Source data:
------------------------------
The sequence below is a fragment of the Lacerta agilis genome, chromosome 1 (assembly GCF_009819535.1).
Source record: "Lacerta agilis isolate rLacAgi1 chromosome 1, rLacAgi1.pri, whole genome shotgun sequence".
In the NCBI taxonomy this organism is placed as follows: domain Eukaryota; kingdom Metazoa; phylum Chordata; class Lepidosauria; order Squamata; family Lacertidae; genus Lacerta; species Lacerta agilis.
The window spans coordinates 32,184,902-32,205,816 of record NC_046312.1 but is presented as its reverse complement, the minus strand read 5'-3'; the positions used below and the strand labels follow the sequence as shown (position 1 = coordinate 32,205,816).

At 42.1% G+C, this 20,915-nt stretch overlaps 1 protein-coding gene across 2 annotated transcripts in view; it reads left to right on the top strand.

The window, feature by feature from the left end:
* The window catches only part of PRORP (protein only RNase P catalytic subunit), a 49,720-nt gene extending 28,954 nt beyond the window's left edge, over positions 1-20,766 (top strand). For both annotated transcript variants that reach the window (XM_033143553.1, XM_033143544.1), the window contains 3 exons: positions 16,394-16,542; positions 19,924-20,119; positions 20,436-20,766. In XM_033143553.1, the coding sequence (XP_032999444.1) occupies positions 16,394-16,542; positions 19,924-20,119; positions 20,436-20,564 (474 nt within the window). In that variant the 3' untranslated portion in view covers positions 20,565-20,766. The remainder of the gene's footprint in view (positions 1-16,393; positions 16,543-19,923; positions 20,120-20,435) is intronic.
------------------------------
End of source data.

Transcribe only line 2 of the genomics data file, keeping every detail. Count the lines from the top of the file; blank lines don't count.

Source record: "Lacerta agilis isolate rLacAgi1 chromosome 1, rLacAgi1.pri, whole genome shotgun sequence".